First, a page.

Dualisation of Paa Grant Round About-Sekondi College begin

Works on the dualisation of Paa Grant Round About to Sekondi College has begun with preliminary works ongoing on utility lines.

Major construction works are expected to begin in May, this year.
Presently, pipelines belonging to the Ghana Water Company are also being relocated with works also progressing steadily from Freddy Mall at Fijai towards Adiembra Junction.

The Western Regional Minister and acting Metropolitan Chief Executive (MCE), of the Sekondi Takoradi Metropolitan Assembly (STMA), Kwabena Okyere Darko-Mensah, announced these at the first ordinary meeting of the third session of the eighth assembly held at Sekondi on Wednesday.

He told the House that Phase 1 of the project would focus on the expansion of the road from the Paa Grant roundabout to Sekondi to facilitate free flow of traffic.

On the construction of PTC interchange, Mr Darko-Mensah, disclosed that work at the project site was progressing steadily, despite a few challenges.

 Three piers out of the 19 piers for the project, had been completed and while   others were at various stages.

“The Axim Road ramp is about 60 percent completed. Abartment has also been completed awaiting earth works. Pilling work for the fourth Pier has been completed. The status of work completed so far if about 30 per cent,”Mr Darko-Mensah said.

Again, he indicated that progress of work   on the redevelopment of the Takoradi Market Circle was also 66.78 completed and this included engineering, procurement and construction works.

He said that superstructure steel members with some of the floor slaps are also being casted and sample shops being developed, adding  that another proposal had been presented for the second phase, and that discussions were ongoing.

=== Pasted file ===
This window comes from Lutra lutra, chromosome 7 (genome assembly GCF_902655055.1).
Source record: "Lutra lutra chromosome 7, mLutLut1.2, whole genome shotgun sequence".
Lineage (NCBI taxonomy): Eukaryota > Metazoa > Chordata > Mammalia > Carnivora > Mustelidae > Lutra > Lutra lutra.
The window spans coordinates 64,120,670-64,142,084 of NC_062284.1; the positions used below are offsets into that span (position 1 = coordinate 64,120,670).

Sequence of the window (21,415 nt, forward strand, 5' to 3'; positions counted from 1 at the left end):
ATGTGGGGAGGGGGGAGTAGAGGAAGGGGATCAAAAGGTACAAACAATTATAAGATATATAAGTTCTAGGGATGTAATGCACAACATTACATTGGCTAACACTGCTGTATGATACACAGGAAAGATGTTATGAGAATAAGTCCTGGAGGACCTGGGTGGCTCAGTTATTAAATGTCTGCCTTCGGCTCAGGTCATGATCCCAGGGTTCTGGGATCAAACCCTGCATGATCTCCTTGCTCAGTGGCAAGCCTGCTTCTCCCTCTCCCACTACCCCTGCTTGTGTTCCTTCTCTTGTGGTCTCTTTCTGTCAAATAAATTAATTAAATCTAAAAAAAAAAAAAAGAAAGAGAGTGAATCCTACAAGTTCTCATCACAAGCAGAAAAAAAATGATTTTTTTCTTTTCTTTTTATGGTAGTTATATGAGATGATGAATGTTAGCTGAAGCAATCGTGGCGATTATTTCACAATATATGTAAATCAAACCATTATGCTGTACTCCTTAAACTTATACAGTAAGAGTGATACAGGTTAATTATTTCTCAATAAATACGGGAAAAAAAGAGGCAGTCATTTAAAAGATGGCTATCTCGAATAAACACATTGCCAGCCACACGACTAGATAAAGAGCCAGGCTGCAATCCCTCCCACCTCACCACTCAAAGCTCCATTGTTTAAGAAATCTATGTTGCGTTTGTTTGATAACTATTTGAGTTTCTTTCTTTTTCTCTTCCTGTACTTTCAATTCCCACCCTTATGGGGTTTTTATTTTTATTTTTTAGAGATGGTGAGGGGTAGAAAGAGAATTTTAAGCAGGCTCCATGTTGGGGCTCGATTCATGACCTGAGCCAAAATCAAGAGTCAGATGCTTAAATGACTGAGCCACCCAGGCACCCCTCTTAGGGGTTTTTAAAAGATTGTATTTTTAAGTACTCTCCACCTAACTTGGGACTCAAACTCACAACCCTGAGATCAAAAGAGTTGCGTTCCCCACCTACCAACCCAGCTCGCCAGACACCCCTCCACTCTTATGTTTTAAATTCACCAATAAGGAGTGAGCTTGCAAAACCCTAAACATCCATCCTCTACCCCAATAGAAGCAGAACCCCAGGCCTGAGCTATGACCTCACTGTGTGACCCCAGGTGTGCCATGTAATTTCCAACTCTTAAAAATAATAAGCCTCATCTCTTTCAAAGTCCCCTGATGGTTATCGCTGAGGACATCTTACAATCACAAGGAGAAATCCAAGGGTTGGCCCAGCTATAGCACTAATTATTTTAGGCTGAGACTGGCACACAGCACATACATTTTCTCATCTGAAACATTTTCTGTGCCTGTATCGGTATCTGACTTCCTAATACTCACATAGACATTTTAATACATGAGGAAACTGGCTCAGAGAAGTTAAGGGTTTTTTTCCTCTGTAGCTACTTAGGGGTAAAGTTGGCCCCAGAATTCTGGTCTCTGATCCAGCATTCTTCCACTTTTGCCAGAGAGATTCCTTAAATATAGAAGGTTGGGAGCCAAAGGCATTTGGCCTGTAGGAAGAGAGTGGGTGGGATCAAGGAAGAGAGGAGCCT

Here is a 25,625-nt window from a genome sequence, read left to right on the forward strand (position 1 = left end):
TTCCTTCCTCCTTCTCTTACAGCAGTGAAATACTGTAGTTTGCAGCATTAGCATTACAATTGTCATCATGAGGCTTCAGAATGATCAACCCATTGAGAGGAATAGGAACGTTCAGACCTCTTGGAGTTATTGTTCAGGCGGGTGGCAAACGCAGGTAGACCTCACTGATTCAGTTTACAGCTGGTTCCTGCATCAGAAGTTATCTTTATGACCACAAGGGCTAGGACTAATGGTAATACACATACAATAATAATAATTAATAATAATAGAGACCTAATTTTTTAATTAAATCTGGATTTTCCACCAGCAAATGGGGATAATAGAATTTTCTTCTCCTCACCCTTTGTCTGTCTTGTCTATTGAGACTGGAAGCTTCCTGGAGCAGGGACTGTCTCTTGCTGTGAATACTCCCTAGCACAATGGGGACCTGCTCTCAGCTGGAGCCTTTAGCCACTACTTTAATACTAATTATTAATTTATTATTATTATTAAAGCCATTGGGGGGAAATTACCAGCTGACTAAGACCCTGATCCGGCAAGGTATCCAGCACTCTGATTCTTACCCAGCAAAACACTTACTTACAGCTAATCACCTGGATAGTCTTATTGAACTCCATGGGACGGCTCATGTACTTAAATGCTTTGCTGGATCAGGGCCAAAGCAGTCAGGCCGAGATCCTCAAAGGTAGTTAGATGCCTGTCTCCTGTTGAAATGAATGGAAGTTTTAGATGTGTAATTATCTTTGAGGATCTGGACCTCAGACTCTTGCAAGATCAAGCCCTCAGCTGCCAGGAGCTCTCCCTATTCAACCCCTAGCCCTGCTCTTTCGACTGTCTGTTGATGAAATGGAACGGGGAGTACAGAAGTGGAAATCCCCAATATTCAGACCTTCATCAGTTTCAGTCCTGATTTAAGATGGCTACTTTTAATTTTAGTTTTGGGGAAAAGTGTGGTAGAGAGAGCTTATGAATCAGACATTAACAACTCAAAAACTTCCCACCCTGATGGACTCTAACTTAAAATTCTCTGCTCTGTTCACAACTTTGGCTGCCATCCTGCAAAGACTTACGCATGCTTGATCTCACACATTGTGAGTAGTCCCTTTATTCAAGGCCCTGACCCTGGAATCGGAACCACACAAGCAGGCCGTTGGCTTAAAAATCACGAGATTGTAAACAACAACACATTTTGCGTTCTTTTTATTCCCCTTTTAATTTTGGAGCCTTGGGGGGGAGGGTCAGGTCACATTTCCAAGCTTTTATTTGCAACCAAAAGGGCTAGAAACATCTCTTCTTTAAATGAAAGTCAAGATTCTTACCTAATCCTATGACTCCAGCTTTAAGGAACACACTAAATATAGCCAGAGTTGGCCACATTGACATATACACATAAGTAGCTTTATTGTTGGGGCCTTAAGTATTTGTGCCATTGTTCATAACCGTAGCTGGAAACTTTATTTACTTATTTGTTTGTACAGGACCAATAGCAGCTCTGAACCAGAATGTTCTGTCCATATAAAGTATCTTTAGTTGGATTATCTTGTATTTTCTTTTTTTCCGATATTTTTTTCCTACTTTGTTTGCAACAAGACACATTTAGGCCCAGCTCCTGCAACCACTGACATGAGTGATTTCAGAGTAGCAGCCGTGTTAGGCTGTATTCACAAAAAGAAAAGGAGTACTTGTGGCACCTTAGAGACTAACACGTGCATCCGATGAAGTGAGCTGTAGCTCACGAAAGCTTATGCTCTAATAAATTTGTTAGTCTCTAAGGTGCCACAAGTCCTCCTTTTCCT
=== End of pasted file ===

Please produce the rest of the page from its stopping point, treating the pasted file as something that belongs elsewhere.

The Sekondi Market redevelopment was also successfully captured in the 2022 budget statement presented to Parliament pending processes leading to commencement of works.

Touching  on the unexpected fire  outbreak at the temporary market on April 4,

Mr Darko-Mensah stated that 255 shops were razed down with nothing salvaged.

He continued “According to the traders interviewed, the total estimated value of trading items destroyed is GH¢2,076,220.00.

The cost for the reconstruction had been estimated at GH¢421.000.00”.
Tidal waves, he told the House, were generally caused by global rise in sea levels and some human activities along the beach, such as indiscriminate dumping of refuse into the sea and the construction of makeshift structures along the coast.

Mr Darko-Mensah, therefore, encouraged all members to educate coastal dwellers on the dangers of the rise in sea levels, assuring that “Long term solutions are also being explored to prevent the recurrence of tidal waves.


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